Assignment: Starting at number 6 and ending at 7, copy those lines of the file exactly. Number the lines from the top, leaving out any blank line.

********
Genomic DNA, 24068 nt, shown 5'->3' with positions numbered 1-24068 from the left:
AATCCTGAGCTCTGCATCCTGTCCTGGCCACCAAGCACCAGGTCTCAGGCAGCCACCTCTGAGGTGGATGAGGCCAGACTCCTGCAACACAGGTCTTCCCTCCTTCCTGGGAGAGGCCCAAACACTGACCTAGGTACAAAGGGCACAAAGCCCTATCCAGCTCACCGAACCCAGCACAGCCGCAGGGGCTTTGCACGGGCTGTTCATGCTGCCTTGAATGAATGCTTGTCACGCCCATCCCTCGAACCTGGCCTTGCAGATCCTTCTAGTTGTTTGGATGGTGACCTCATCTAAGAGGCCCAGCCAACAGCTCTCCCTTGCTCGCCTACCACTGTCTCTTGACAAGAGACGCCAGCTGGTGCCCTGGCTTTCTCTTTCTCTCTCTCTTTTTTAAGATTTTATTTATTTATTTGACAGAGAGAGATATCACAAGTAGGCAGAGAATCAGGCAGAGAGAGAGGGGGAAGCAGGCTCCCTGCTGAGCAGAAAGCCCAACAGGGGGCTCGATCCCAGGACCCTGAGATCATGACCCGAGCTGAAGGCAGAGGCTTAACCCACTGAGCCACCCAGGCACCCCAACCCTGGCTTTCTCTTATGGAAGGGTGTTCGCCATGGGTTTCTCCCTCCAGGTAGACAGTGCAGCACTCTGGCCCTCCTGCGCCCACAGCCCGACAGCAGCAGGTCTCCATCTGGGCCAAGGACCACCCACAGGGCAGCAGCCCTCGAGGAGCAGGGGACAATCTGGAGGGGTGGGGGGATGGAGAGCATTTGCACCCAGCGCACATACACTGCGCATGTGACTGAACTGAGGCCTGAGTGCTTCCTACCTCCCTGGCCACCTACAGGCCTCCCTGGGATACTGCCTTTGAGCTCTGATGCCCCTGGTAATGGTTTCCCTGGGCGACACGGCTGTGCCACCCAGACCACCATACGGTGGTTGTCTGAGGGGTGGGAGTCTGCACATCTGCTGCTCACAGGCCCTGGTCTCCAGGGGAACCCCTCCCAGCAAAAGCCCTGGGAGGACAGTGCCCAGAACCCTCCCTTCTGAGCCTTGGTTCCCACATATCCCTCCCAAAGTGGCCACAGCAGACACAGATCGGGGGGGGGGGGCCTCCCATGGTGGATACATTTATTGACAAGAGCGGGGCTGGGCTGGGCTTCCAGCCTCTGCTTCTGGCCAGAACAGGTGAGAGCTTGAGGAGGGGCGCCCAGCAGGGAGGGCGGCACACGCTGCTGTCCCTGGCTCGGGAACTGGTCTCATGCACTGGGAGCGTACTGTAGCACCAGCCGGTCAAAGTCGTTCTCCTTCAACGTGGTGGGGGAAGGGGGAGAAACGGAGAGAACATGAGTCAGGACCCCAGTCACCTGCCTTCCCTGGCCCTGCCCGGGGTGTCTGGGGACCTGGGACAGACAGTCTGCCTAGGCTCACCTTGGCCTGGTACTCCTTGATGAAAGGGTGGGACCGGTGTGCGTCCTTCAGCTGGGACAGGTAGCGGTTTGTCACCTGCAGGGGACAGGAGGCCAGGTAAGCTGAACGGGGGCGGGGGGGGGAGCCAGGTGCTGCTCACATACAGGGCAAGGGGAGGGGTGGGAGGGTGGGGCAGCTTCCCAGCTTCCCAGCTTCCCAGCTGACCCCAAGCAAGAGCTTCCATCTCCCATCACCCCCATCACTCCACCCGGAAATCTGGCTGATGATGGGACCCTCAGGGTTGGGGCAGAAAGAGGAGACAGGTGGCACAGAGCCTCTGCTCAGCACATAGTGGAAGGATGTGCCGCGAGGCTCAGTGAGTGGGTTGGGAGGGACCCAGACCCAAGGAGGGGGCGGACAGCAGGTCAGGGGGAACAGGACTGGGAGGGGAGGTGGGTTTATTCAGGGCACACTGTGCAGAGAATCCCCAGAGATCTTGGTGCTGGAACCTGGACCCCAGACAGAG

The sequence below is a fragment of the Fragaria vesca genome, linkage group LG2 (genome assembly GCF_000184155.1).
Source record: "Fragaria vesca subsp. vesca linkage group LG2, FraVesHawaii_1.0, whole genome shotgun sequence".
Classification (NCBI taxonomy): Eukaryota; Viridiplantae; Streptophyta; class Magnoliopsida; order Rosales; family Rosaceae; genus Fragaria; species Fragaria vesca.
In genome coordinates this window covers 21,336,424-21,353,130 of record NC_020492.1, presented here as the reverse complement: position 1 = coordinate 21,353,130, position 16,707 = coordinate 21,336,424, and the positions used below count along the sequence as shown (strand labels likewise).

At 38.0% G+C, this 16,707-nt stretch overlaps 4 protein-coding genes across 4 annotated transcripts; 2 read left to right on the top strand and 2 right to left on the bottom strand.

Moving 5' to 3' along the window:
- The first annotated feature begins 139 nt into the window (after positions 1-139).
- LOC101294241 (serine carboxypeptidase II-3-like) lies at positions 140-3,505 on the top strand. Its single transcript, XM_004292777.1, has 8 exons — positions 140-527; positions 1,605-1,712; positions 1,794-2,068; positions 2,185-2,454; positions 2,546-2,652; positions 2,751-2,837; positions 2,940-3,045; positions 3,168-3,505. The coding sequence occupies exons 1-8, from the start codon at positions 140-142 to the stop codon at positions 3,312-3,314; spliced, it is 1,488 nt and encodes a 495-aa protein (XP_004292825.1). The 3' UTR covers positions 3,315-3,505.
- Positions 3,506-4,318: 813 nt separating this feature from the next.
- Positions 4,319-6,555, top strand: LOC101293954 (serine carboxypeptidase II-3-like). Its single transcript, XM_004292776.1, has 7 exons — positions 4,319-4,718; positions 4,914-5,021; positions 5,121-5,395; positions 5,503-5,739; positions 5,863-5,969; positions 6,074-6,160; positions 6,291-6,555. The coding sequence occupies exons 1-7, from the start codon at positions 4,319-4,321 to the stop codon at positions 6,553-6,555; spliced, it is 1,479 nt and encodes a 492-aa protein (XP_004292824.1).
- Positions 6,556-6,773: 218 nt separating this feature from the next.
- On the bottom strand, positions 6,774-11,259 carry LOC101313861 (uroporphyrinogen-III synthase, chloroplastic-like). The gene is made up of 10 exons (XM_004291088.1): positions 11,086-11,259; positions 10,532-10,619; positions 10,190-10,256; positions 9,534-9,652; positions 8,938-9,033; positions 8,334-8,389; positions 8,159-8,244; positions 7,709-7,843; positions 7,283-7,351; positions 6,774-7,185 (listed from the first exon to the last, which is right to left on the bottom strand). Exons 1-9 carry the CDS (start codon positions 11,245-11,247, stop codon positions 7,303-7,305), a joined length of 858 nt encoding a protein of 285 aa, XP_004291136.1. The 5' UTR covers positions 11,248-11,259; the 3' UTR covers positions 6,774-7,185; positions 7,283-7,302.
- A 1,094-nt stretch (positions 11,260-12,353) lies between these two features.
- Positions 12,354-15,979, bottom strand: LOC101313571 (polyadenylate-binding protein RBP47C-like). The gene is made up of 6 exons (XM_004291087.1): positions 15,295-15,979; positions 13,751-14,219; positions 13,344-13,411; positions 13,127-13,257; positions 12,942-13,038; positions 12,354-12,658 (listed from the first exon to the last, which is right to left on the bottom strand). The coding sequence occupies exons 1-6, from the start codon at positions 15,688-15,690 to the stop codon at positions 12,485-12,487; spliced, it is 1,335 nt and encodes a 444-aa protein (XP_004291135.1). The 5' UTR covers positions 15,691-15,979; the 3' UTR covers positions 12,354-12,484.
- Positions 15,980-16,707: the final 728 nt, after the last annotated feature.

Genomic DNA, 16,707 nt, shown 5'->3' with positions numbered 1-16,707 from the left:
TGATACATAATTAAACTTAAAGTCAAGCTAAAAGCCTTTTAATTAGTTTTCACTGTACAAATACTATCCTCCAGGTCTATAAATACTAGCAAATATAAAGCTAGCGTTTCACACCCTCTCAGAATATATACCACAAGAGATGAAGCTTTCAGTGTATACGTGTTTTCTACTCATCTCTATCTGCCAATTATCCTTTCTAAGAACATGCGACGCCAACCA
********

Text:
In genome coordinates this window covers 21,336,424-21,353,130 of record NC_020492.1, presented here as the reverse complement: position 1 = coordinate 21,353,130, position 16,707 = coordinate 21,336,424, and the positions used below count along the sequence as shown (strand labels likewise).

At 38.0% G+C, this 16,707-nt stretch overlaps 4 protein-coding genes across 4 annotated transcripts; 2 read left to right on the top strand and 2 right to left on the bottom strand.